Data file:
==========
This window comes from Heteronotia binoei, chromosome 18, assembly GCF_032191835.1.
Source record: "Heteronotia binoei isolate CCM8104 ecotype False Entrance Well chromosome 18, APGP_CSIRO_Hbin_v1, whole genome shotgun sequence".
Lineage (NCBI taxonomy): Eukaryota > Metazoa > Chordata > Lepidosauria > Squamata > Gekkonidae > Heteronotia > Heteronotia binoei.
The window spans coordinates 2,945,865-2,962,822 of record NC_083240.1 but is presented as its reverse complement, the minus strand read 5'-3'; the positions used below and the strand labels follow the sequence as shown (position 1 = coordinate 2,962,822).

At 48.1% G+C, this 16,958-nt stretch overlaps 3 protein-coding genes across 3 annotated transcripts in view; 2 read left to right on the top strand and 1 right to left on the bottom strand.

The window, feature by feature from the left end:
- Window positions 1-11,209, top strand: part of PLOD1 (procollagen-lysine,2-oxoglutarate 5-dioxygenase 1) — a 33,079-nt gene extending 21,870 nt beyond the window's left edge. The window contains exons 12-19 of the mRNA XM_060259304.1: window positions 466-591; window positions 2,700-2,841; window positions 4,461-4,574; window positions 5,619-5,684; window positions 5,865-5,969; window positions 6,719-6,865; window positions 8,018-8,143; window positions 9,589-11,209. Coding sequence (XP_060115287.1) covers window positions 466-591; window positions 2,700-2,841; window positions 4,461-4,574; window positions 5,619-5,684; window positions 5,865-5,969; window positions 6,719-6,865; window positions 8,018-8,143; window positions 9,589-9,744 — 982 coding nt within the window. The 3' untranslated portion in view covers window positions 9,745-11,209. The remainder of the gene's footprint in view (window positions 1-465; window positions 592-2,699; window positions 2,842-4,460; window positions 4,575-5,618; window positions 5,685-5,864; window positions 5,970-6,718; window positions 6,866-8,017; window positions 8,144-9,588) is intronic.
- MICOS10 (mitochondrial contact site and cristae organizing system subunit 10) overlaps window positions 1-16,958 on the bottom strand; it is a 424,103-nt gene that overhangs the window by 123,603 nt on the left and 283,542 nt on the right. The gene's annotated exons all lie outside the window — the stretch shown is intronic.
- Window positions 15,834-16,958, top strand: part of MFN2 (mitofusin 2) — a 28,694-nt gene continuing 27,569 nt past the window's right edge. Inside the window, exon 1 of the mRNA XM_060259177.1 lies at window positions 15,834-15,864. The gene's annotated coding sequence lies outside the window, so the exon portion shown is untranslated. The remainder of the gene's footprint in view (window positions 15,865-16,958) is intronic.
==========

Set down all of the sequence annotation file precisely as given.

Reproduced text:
This window comes from Heteronotia binoei, chromosome 18, assembly GCF_032191835.1.
Source record: "Heteronotia binoei isolate CCM8104 ecotype False Entrance Well chromosome 18, APGP_CSIRO_Hbin_v1, whole genome shotgun sequence".
Lineage (NCBI taxonomy): Eukaryota > Metazoa > Chordata > Lepidosauria > Squamata > Gekkonidae > Heteronotia > Heteronotia binoei.
The window spans coordinates 2,945,865-2,962,822 of record NC_083240.1 but is presented as its reverse complement, the minus strand read 5'-3'; the positions used below and the strand labels follow the sequence as shown (position 1 = coordinate 2,962,822).

At 48.1% G+C, this 16,958-nt stretch overlaps 3 protein-coding genes across 3 annotated transcripts in view; 2 read left to right on the top strand and 1 right to left on the bottom strand.

The window, feature by feature from the left end:
- Window positions 1-11,209, top strand: part of PLOD1 (procollagen-lysine,2-oxoglutarate 5-dioxygenase 1) — a 33,079-nt gene extending 21,870 nt beyond the window's left edge. The window contains exons 12-19 of the mRNA XM_060259304.1: window positions 466-591; window positions 2,700-2,841; window positions 4,461-4,574; window positions 5,619-5,684; window positions 5,865-5,969; window positions 6,719-6,865; window positions 8,018-8,143; window positions 9,589-11,209. Coding sequence (XP_060115287.1) covers window positions 466-591; window positions 2,700-2,841; window positions 4,461-4,574; window positions 5,619-5,684; window positions 5,865-5,969; window positions 6,719-6,865; window positions 8,018-8,143; window positions 9,589-9,744 — 982 coding nt within the window. The 3' untranslated portion in view covers window positions 9,745-11,209. The remainder of the gene's footprint in view (window positions 1-465; window positions 592-2,699; window positions 2,842-4,460; window positions 4,575-5,618; window positions 5,685-5,864; window positions 5,970-6,718; window positions 6,866-8,017; window positions 8,144-9,588) is intronic.
- MICOS10 (mitochondrial contact site and cristae organizing system subunit 10) overlaps window positions 1-16,958 on the bottom strand; it is a 424,103-nt gene that overhangs the window by 123,603 nt on the left and 283,542 nt on the right. The gene's annotated exons all lie outside the window — the stretch shown is intronic.
- Window positions 15,834-16,958, top strand: part of MFN2 (mitofusin 2) — a 28,694-nt gene continuing 27,569 nt past the window's right edge. Inside the window, exon 1 of the mRNA XM_060259177.1 lies at window positions 15,834-15,864. The gene's annotated coding sequence lies outside the window, so the exon portion shown is untranslated. The remainder of the gene's footprint in view (window positions 15,865-16,958) is intronic.